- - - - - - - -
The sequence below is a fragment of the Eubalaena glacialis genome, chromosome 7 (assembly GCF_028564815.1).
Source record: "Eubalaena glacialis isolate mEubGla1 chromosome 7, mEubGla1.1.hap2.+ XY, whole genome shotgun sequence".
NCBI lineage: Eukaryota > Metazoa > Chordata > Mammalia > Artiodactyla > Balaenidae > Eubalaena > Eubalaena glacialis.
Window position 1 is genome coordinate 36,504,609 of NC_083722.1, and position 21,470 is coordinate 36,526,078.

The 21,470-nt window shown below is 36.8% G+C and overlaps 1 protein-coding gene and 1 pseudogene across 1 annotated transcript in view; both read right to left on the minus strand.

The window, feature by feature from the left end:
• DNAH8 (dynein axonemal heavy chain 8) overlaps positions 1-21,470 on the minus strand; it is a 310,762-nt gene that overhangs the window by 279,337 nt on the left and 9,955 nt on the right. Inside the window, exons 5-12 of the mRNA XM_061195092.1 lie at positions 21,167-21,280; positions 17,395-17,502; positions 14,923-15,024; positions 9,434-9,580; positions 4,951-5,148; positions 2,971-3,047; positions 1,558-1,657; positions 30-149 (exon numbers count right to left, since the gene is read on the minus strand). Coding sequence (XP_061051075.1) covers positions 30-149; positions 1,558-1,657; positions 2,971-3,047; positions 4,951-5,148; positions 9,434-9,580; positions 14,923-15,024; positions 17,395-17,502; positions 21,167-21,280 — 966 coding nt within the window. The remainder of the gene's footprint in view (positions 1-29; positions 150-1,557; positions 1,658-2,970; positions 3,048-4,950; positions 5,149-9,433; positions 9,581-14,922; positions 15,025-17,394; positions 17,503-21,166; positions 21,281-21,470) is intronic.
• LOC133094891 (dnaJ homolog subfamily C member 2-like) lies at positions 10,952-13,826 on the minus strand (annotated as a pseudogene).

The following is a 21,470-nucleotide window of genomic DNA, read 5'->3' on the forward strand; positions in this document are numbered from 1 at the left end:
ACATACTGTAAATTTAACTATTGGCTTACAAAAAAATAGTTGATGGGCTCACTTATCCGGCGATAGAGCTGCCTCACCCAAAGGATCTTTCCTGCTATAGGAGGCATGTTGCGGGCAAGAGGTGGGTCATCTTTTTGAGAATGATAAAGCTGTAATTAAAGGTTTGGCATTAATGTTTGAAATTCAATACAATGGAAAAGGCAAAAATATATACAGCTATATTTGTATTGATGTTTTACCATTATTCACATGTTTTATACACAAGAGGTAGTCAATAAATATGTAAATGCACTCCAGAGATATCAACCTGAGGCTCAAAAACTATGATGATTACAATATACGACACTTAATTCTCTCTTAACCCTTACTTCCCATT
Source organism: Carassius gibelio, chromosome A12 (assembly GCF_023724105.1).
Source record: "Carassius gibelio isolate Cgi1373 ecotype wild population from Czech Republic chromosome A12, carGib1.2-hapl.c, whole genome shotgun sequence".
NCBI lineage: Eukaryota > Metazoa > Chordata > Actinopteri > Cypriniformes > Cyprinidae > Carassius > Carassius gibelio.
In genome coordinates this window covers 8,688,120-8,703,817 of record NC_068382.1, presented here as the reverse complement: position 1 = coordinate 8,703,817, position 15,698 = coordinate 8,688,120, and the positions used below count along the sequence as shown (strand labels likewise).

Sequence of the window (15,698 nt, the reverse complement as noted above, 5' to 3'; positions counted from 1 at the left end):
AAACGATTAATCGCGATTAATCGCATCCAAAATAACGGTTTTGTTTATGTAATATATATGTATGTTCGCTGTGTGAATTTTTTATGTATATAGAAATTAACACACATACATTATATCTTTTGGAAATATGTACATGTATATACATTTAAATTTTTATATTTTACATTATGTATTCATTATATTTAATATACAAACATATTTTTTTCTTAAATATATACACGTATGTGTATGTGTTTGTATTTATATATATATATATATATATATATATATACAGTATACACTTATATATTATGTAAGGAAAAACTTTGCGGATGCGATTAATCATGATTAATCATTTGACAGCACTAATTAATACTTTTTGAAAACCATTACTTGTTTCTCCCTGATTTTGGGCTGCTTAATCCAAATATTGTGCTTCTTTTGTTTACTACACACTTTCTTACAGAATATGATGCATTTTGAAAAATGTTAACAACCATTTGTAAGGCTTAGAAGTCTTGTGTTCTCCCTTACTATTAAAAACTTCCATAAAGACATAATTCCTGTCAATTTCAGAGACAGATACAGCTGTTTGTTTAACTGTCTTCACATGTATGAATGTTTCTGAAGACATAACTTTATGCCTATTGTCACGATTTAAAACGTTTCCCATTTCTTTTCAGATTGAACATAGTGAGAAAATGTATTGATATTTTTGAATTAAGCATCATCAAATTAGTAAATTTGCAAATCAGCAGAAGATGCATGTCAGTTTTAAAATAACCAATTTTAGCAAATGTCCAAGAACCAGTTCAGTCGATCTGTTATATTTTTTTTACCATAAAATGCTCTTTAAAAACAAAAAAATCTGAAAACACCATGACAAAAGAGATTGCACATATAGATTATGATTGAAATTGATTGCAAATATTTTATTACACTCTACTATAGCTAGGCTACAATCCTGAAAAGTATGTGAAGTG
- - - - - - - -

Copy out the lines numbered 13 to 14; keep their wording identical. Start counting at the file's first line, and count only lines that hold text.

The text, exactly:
NCBI lineage: Eukaryota > Metazoa > Chordata > Actinopteri > Cypriniformes > Cyprinidae > Carassius > Carassius gibelio.
In genome coordinates this window covers 8,688,120-8,703,817 of record NC_068382.1, presented here as the reverse complement: position 1 = coordinate 8,703,817, position 15,698 = coordinate 8,688,120, and the positions used below count along the sequence as shown (strand labels likewise).